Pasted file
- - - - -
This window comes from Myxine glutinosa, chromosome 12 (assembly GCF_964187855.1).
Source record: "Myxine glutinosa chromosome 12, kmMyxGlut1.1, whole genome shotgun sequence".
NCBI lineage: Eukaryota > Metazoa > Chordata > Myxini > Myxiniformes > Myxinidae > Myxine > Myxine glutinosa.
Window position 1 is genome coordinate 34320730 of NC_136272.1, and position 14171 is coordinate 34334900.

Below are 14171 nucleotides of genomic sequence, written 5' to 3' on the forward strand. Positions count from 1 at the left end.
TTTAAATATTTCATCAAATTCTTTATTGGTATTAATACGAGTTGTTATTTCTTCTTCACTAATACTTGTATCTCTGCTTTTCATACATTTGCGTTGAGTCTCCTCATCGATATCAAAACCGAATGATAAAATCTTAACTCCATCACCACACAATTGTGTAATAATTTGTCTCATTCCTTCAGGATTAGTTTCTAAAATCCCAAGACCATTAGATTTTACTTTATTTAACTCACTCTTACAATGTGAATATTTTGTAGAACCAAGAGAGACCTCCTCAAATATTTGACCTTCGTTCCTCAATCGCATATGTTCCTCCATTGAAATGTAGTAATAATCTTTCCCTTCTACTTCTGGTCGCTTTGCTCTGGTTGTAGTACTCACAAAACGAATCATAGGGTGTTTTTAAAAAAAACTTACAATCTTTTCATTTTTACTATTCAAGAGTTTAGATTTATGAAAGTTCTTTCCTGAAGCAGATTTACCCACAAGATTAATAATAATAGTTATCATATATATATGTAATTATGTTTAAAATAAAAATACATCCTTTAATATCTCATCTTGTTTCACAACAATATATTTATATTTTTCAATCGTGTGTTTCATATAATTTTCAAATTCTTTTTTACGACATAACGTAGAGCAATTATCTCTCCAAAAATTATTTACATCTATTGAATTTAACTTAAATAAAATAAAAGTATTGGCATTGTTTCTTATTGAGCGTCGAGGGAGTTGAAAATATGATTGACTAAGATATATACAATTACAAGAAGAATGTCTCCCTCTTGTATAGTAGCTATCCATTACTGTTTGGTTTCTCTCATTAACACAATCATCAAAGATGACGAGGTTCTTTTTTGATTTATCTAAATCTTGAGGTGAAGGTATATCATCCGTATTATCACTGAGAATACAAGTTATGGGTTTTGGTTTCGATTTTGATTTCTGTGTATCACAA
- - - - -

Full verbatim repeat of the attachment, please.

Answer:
This window comes from Myxine glutinosa, chromosome 12 (assembly GCF_964187855.1).
Source record: "Myxine glutinosa chromosome 12, kmMyxGlut1.1, whole genome shotgun sequence".
NCBI lineage: Eukaryota > Metazoa > Chordata > Myxini > Myxiniformes > Myxinidae > Myxine > Myxine glutinosa.
Window position 1 is genome coordinate 34320730 of NC_136272.1, and position 14171 is coordinate 34334900.

Below are 14171 nucleotides of genomic sequence, written 5' to 3' on the forward strand. Positions count from 1 at the left end.
TTTAAATATTTCATCAAATTCTTTATTGGTATTAATACGAGTTGTTATTTCTTCTTCACTAATACTTGTATCTCTGCTTTTCATACATTTGCGTTGAGTCTCCTCATCGATATCAAAACCGAATGATAAAATCTTAACTCCATCACCACACAATTGTGTAATAATTTGTCTCATTCCTTCAGGATTAGTTTCTAAAATCCCAAGACCATTAGATTTTACTTTATTTAACTCACTCTTACAATGTGAATATTTTGTAGAACCAAGAGAGACCTCCTCAAATATTTGACCTTCGTTCCTCAATCGCATATGTTCCTCCATTGAAATGTAGTAATAATCTTTCCCTTCTACTTCTGGTCGCTTTGCTCTGGTTGTAGTACTCACAAAACGAATCATAGGGTGTTTTTAAAAAAAACTTACAATCTTTTCATTTTTACTATTCAAGAGTTTAGATTTATGAAAGTTCTTTCCTGAAGCAGATTTACCCACAAGATTAATAATAATAGTTATCATATATATATGTAATTATGTTTAAAATAAAAATACATCCTTTAATATCTCATCTTGTTTCACAACAATATATTTATATTTTTCAATCGTGTGTTTCATATAATTTTCAAATTCTTTTTTACGACATAACGTAGAGCAATTATCTCTCCAAAAATTATTTACATCTATTGAATTTAACTTAAATAAAATAAAAGTATTGGCATTGTTTCTTATTGAGCGTCGAGGGAGTTGAAAATATGATTGACTAAGATATATACAATTACAAGAAGAATGTCTCCCTCTTGTATAGTAGCTATCCATTACTGTTTGGTTTCTCTCATTAACACAATCATCAAAGATGACGAGGTTCTTTTTTGATTTATCTAAATCTTGAGGTGAAGGTATATCATCCGTATTATCACTGAGAATACAAGTTATGGGTTTTGGTTTCGATTTTGATTTCTGTGTATCACAA